0:17:17.8 Mike Vacanti: Yeah. It’s not a place that most would wanna be. Two other things, the first one is… The first one’s actually more important, and it’s intentional meat. Or even, we’re just gonna use the formal words of the four components of metabolism, intentional exercise activity as well as non-exercise activity, meaning keep some cardio in your bulk. There’s been a little bit of research to support that some cardio can improve insulin sensitivity, which can improve calorie partitioning, which can mean you can gain slightly more muscle and slightly less fat, which over time adds up. And I have found that to be true anecdotally and not only with some cardio, but also with stairs versus elevator, with moving around, with making those little decisions that get you more activity throughout the day are going to allow you to gain muscle without gaining as much body fat.
0:18:24.6 Mike Vacanti: And then the very last one that always comes to mind for me is Carb versus fat ratio, and depends how intense you wanna be, right? Like eating 650 grams of carbs and keeping fat under 45 every single day is not fun, not fun digestively. I wouldn’t do that myself. I have in the past and it works physiologically, but with more of an emphasis on health and how I wanna feel, I wouldn’t do that these days, but… Just don’t go nuts. Don’t build your surplus on 200 grams of fat per day, keeping carbs at 80-100 grams, right? Do something like 70 grams of fat, 300 carbs, for example. So those are my three.
0:19:03.9 Jordan Syatt: Yeah, I would say all of those. I think the funny one is the first one, which is just actually tracking.
0:19:10.3 Mike Vacanti: Yeah.
0:19:11.2 Jordan Syatt: ‘Cause I think everyone’s made the mistake when they’ve gone to their first bulk, like they finish a cut and they’re super excited to eat. And so they’re like, “Oh, nice bulk now,” and so they think they can eat so much and then four weeks in, they’re like, “Damn it.”
0:19:24.3 Jordan Syatt: I put on way more fat than I was supposed to in this time frame. It’s funny, I see that the same mistake with people trying to bulk and also, oftentimes, in pregnancy and like, “I’m eating for two,” and then they eat way… They just eat way more. And if you listen to a lot of what doctors are talking about now, that’s like, “Listen, 300 calories, maybe 500 calories extra, at most, but you don’t need tons of extra food. You’re not eating for two people. It’s not like you’re actually doubling your calorie intake.” And for, actually, for the woman’s health and the health of the baby, you shouldn’t be doing that, ’cause by the end of the pregnancy, you could have added way more body fat than you needed. And oftentimes, in addition to that, if you continue to do that, it’ll be harder to actually get walking in and regular exercise, which would have negative effects down the road. So yeah, actually tracking and making sure. I would say treating your bulk like an extended cut, if you will. Not looking at them as separate things; more as just like if your cut’s gonna be 12 weeks, it’s not, you don’t end counting calories at 12 weeks. Count calories and, I don’t know, for 24 weeks. And consider that before you get into it.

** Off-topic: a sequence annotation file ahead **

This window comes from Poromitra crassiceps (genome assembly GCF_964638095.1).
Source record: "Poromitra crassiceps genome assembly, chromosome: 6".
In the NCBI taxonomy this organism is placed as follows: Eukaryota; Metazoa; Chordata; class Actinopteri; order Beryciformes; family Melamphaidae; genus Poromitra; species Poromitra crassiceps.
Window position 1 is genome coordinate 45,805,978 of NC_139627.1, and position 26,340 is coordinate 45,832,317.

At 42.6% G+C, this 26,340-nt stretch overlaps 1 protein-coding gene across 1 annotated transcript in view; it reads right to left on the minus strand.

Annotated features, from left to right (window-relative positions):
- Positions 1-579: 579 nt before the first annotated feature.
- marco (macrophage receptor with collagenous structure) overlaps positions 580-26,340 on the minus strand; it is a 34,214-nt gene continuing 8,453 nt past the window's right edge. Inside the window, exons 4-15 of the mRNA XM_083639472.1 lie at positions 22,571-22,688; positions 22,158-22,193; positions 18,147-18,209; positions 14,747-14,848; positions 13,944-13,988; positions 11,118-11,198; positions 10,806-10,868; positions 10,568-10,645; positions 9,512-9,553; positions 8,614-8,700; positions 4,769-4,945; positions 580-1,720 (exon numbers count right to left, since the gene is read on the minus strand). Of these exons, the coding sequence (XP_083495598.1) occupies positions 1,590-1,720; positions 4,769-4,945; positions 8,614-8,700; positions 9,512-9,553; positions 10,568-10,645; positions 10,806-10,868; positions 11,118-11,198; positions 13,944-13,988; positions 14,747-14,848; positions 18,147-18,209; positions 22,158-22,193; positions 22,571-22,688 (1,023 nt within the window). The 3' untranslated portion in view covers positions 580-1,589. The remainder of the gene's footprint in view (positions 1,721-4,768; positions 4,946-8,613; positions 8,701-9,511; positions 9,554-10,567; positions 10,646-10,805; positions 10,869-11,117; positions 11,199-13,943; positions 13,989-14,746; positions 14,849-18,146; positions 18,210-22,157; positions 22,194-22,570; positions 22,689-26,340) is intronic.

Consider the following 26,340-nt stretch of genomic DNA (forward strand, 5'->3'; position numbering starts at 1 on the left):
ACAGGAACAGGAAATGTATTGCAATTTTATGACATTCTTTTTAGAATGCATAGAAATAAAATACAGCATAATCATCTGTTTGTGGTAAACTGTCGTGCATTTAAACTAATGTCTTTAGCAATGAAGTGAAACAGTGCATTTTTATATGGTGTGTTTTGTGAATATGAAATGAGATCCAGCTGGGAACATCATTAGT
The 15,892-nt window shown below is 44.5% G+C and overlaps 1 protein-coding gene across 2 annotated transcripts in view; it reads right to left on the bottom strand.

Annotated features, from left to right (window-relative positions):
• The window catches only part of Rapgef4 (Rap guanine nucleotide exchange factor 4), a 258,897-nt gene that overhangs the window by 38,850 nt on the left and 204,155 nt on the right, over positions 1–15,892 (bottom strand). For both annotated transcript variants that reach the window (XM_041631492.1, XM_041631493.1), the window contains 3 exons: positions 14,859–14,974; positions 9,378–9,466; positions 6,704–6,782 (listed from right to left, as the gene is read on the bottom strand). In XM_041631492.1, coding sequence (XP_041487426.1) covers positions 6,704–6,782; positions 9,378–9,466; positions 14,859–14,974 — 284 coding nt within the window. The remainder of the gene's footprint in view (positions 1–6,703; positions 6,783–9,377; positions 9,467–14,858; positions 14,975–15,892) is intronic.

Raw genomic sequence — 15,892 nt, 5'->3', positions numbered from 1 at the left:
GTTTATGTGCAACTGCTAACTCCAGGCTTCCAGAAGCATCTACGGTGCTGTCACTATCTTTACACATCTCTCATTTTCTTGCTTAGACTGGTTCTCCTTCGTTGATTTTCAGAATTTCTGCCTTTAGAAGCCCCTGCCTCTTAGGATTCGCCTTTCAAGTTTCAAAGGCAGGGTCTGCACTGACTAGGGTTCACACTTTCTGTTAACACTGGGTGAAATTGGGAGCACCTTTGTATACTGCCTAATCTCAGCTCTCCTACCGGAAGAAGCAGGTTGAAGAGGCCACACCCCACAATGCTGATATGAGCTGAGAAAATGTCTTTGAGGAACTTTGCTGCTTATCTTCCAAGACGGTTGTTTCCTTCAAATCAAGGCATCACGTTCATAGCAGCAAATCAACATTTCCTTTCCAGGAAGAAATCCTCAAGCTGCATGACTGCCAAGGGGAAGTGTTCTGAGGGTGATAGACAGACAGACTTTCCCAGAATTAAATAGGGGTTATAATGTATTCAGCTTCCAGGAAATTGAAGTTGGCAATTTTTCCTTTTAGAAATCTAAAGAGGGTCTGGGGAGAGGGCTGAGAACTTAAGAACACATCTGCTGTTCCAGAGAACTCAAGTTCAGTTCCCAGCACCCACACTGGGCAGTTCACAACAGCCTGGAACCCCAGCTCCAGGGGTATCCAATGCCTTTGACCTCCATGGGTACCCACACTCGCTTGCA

0:20:34.0 Jordan Syatt: I would also say one of the bigger issues I see when people start bulking is the fear of gaining any body fat. I think this is one of the biggest ones where it’s like they’re so worried about putting on any body fat that they actually don’t even go into a surplus, so they’re not even bulking. They say they’re bulking, it’s really like people who say they’re cutting, but they’re not even in a calorie deficit like, “Well, I’m in a deficit, but I’m not losing any fat.” It’s like well, then you’re not in a deficit. It’s like the people who, they cut very successfully, but are now worried about gaining body fat. It’s like, “Hey, you know how to lose fat now.”
0:21:09.1 Mike Vacanti: I would argue that that’s almost everyone’s first bulk or a lot of people’s first bulk.
0:21:13.7 Jordan Syatt: Yeah, yeah, absolutely. Absolutely. Yeah, ’cause you know, you don’t want your progress to be ruined, right?
0:21:20.3 Mike Vacanti: Yeah.
0:21:20.9 Jordan Syatt: But…
0:21:21.5 Mike Vacanti: Like you were just saying, you know how to cut.
0:21:24.2 Jordan Syatt: You did it, you know. I think that’s the most important concept to internalize, is you now know how to lose fat. So what’s the issue? If you want to lose fat again, then you just need to go back into a deficit. But the issue is they’re worried like… I think this can come with some body dysmorphia where it’s like you think that adding any amount of fat to your frame is just gonna make you look gross, when it’s like, number one, no, and number two is, that is actually gonna help you build more muscle simply by making sure you’re in a surplus, just a slight surplus. You don’t need to eat too much, but it’s gonna help you and it’s gonna help your results over time. And then when you decide to cut later on down the road, you’ll actually look even better, your physique will have improved as a result, your body composition will improve. So I think those are the biggest mistakes that I see.